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2 Ride on, ride on in majesty!

The angel armies of the sky
Look down with sad and wondering eyes,
To see the approaching Sacrifice.
3 Ride on, ride on in majesty!

Thy last and fiercest strife is nigh :
The Father on his sapphire throno

Awaits His own anointed Son.
4 Ride on, ride on in majesty!

In lowly pomp ride on to die!
Bow Thy meek head to mortal pain,
Then take, O God, Thy power, and reign.

Henry Hart Milman. 1827. a. 167

8, n. 1 SWEET the moments, rich in blessing,

Which before the Cross I spend,
Life, and health, and peace possessing,

From the sinner's dying Friend.
2 Here I rest, forever viewing

Mercy streaming in His Blood;
Precious drops, my soul bedewing,

Plead and claim my peace with God.
3 Truly blessed is this station,

Low before His Cross to lie;
While I see divine compassion

Beaming in His gracious eye.
4 Love and grief my heart dividing,

With my tears His feet I bathe;
Constant still, in faith abiding,

Life deriving from His death.
5 Lord, in ceaseless contemplation,

Fix my thankful heart on Thee,
Till I taste Thy full salvation,
And Thine unveiled glory see.
Walter Shirley. 1760. a.

168 Isaiah 53.

C. M. 1 The Saviour comes ! no outward pomp

Bespeaks His presence nigh;
No earthly beauty shines in Him

To draw the carnal eye.
2 Rejected and despised of men,

Behold a Man of woe!
And grief His close companion still

Through all His life below!
3 Yet all the griefs He felt were ours,

Ours were the woes He bore :
Pangs, not His own, His spotless soul

With bitter anguish tore.
4 We held Him as condemned of heaven,

An outcast from His God;
While for our sins He groaned, he bled,

Beneath His Father's rod.
5 His sacred Blood hath washed our souls

From sin's polluting stain;
His stripes have healed us, and His Death

Revived our souls again.
6 We all, like sheep, had gone astray

In ruin's fatal road :
On Him were our transgressions laid;

He bore the mighty load.
7 He died to bear the guilt of men,

That sin might be forgiven:
He lives to bless them and defend,
And plead their cause in heaven.

William Robertson. d. 1743. 169 1 Hall, Thou once despised Jesus !

Hail, Thou Galilean King !
Thou didst suffer to release us;

Thou didst free salvation bring.


By the dread mysterious hour
of the insulting tempter's power;
Turn, O turn a favoring eye,

Hear our solemn Litany!
3 By Thine hour of dire despair,

By Thine agony of prayer;
By the cross, the nail, the thorn,
Piercing spear, and torturing scorn;
By the gloom that veiled the skies
O'er the dreadful sacrifice;
Listen to our humble cry,

Hear our solemn Litany!
4 By Thy deep expiring groan;

By the sad sennlchral stone:
3 He to liberty restored us

By the very bonds He bare;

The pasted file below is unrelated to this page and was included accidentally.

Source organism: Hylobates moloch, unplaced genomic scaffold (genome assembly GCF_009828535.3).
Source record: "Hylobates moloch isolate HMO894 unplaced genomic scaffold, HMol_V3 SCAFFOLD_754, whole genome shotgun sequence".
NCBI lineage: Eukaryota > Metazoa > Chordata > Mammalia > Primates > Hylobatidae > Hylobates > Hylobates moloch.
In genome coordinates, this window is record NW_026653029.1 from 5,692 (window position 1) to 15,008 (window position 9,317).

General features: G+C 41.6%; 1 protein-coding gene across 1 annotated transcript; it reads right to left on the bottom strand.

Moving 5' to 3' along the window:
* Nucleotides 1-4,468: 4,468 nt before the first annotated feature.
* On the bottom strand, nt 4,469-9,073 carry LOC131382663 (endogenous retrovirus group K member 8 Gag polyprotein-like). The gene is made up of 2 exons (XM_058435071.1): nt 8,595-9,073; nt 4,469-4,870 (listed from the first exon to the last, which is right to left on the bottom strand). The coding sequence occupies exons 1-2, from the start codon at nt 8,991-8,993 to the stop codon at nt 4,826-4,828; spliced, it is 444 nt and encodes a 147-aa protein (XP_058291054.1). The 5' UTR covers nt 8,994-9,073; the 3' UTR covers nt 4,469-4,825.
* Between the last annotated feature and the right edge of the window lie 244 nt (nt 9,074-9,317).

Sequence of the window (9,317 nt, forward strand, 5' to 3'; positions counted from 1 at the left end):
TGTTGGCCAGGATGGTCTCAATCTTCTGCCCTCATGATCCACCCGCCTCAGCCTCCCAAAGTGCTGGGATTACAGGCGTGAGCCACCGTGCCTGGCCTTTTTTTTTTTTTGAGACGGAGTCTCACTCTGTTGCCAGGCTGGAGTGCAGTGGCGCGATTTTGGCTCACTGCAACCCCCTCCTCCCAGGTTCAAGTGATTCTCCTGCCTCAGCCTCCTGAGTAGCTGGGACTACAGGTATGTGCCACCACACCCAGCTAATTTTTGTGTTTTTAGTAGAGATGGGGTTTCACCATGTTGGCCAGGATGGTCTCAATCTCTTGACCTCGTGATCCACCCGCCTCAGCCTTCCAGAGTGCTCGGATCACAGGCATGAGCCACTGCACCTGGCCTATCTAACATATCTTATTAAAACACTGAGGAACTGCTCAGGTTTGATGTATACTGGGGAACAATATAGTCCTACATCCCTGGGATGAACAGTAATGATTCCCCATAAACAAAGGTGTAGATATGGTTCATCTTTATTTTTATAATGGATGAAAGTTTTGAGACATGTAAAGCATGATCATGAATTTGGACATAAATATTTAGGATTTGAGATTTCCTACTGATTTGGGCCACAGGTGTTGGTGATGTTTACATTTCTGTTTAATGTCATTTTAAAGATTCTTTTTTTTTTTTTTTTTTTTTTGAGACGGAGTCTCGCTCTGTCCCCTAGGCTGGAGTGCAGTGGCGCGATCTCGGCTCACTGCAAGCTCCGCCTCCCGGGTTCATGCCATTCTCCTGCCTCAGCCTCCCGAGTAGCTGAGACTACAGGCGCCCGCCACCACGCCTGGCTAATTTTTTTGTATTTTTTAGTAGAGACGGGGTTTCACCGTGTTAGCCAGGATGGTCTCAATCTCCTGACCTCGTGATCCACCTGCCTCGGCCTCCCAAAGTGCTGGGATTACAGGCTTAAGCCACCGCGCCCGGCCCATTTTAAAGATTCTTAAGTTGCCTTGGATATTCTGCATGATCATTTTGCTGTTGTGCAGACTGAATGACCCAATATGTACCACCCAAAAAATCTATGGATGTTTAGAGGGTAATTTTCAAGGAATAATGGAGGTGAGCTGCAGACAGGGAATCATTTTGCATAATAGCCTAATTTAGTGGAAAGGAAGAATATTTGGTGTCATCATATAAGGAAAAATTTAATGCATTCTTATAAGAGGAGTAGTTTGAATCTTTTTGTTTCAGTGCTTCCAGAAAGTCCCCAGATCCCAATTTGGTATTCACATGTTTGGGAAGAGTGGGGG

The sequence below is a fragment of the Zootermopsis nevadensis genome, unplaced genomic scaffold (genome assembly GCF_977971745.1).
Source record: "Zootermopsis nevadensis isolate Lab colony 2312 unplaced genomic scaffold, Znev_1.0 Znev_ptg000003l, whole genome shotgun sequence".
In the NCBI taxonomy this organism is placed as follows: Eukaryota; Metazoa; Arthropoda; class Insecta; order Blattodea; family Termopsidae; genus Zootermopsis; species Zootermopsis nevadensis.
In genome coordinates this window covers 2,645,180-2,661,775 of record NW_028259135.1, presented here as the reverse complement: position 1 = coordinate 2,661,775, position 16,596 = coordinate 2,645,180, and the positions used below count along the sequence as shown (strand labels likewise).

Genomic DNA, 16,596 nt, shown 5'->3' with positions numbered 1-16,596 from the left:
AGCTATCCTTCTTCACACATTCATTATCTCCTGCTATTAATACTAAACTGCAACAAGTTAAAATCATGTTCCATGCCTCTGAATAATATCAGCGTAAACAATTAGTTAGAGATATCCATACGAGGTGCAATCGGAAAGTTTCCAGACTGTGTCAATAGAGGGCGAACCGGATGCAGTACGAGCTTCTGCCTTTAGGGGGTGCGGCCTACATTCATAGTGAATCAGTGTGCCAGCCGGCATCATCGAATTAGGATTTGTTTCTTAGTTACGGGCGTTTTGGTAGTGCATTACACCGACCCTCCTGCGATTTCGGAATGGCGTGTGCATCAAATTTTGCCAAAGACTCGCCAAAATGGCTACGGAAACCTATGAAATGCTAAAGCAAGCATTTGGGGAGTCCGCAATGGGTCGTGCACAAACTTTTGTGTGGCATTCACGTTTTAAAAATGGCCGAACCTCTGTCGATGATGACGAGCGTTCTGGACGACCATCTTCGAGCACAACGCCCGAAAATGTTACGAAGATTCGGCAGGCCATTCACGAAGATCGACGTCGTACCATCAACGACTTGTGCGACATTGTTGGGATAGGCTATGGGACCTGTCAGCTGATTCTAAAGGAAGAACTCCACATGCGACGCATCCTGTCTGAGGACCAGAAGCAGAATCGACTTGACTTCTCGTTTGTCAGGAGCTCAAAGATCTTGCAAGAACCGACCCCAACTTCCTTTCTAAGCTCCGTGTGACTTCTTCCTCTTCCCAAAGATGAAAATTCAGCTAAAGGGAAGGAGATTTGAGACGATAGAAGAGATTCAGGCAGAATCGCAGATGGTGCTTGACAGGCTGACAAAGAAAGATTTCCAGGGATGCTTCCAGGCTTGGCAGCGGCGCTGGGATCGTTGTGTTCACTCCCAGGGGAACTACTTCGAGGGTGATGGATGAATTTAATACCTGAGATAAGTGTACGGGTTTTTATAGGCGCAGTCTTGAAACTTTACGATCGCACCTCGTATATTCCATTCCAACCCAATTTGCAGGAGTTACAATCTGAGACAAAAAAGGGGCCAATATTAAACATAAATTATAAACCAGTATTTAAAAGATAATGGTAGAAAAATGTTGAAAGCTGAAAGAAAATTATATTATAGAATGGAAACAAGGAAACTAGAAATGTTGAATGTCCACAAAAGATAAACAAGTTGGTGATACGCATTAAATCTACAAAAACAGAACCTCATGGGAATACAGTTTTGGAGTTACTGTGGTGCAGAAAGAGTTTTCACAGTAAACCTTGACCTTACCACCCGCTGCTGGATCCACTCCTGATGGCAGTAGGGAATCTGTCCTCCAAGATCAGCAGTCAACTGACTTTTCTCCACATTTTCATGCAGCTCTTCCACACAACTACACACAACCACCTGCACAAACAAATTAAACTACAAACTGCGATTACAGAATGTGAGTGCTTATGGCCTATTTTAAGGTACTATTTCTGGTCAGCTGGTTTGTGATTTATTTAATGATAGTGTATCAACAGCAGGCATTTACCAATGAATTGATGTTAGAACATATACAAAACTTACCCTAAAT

And His nail-pierced limbs afford us
Each a stream of mercy rare :

Lo! He draws us
To the Cross, and keeps us there.
4 When His painful life was ended,

When the spear transfixed His side:
Blood and water thence descended,
Pouring forth a double tide:

This to cleanse us,
That to heal us, is applied.
5 Jesus ! may Thy promised blessing

Comfort to our souls afford;
May we, now Thy Love possessing,
And at length our full reward,

Ever praise Thee,
As our ever-glorious Lord !

John Chandler. 1837. a.
Tr. Santolius Maglorianus. ab. 1650.


1179m 0 Haupt voll Blut und Wünden. 19, 6. 1 0 SACRED Head, now wounded,

With grief and shame weighed down,
Now scornfully surrounded

With thorns, Thy only crown!
O sacred Head, what glory,

What bliss, till now, was Thine!
Yet, though despised and gory,

I joy to call Thee mine.

2 How art Thou pale with anguish,

With sore abuse and scorn!
How does that visage languish,

Which once was bright as morn!
What Thou, my Lord, hast suffered,

Was all for sinners' gain;
Mine, mine was the transgression,

But Thine the deadly pain.

3 Lo, here I fall, my Saviour!

'Tis I deserve Thy place!
Look on me with Thy favor,

Vouchsafe to me Thy graee.
Receive me, my Redeemer;

My Shepherd, make me Thine!
Of every good the Fountain,

Thou art the Spring of mine!

4 What language shall I borrow

To thank Thee, dearest Friend,
For this Thy dying sorrow,

Thy pity without end !
O make me Thine for ever,

And should I fainting be,
Lord, let me never, never

Outlive my love to Thee.

5 Forbid that I should leave Thee;

0 Jesus, leave not me;
In faith may I receive Thee,

When death shall set me free.
When strength and comfort languish,

And I must hence depart,
Release me then from anguish
By Thine own wounded heart.

James W. Alexander. 1849. a.
Tr. Paul Gerhårdt. 1659.

From Bernard of Clairvaux. 1153. 178. ..o prey wo yioopo w-uuguu,

C. M.
Yet once more, to seal his doom,
Christ must sleep within the tomb.
Fierce and deadly was the anguish

Which on yonder Cross He bore;
How did soul and body languish

Till the toil of death was o'er ! But that toil, so fierce and dread,

Bruised and crushed the serpent's head. J Close and still the cell that holds Him,

While in brief repose He lies ; Deep the slumber that enfolds Him,

Veiled awhile from mortal eyes; Slumber such as needs must be

After hard-won victory. 4 We this night with plaintive voicing

Chant His requiem soft and low; Inftior strains of lond reinicino 1999

S. M.
1 BEHOLD the amazing sight,

The Savior lifted high !
Behold the Son of God's delight
Expire in agony !

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